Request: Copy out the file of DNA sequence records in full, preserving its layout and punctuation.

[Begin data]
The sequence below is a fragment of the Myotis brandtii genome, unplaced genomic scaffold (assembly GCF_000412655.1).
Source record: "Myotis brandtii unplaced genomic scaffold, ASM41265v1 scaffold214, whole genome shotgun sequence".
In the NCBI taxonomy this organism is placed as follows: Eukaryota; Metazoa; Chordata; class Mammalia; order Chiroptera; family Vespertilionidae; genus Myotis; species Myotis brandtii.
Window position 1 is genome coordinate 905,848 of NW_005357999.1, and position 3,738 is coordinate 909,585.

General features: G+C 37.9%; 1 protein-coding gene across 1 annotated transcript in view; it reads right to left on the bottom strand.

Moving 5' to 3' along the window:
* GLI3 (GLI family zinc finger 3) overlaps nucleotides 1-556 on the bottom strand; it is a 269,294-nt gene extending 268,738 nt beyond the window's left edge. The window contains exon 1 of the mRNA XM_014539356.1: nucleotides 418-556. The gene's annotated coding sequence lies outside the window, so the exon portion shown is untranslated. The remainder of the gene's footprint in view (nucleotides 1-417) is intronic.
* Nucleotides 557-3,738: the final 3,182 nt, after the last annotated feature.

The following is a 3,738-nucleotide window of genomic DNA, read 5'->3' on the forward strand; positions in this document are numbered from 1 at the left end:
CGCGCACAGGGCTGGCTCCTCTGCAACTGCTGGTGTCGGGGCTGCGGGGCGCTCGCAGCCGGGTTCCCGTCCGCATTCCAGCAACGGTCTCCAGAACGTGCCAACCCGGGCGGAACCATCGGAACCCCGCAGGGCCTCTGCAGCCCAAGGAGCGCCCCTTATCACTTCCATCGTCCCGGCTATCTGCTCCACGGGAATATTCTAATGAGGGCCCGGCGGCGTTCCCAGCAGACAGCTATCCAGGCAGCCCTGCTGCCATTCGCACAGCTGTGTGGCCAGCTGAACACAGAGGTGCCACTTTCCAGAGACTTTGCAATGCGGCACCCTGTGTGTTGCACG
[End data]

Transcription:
The sequence below is a fragment of the Myotis brandtii genome, unplaced genomic scaffold (assembly GCF_000412655.1).
Source record: "Myotis brandtii unplaced genomic scaffold, ASM41265v1 scaffold214, whole genome shotgun sequence".
In the NCBI taxonomy this organism is placed as follows: Eukaryota; Metazoa; Chordata; class Mammalia; order Chiroptera; family Vespertilionidae; genus Myotis; species Myotis brandtii.
Window position 1 is genome coordinate 905,848 of NW_005357999.1, and position 3,738 is coordinate 909,585.

General features: G+C 37.9%; 1 protein-coding gene across 1 annotated transcript in view; it reads right to left on the bottom strand.

Moving 5' to 3' along the window:
* GLI3 (GLI family zinc finger 3) overlaps nucleotides 1-556 on the bottom strand; it is a 269,294-nt gene extending 268,738 nt beyond the window's left edge. The window contains exon 1 of the mRNA XM_014539356.1: nucleotides 418-556. The gene's annotated coding sequence lies outside the window, so the exon portion shown is untranslated. The remainder of the gene's footprint in view (nucleotides 1-417) is intronic.
* Nucleotides 557-3,738: the final 3,182 nt, after the last annotated feature.

The following is a 3,738-nucleotide window of genomic DNA, read 5'->3' on the forward strand; positions in this document are numbered from 1 at the left end:
CGCGCACAGGGCTGGCTCCTCTGCAACTGCTGGTGTCGGGGCTGCGGGGCGCTCGCAGCCGGGTTCCCGTCCGCATTCCAGCAACGGTCTCCAGAACGTGCCAACCCGGGCGGAACCATCGGAACCCCGCAGGGCCTCTGCAGCCCAAGGAGCGCCCCTTATCACTTCCATCGTCCCGGCTATCTGCTCCACGGGAATATTCTAATGAGGGCCCGGCGGCGTTCCCAGCAGACAGCTATCCAGGCAGCCCTGCTGCCATTCGCACAGCTGTGTGGCCAGCTGAACACAGAGGTGCCACTTTCCAGAGACTTTGCAATGCGGCACCCTGTGTGTTGCACG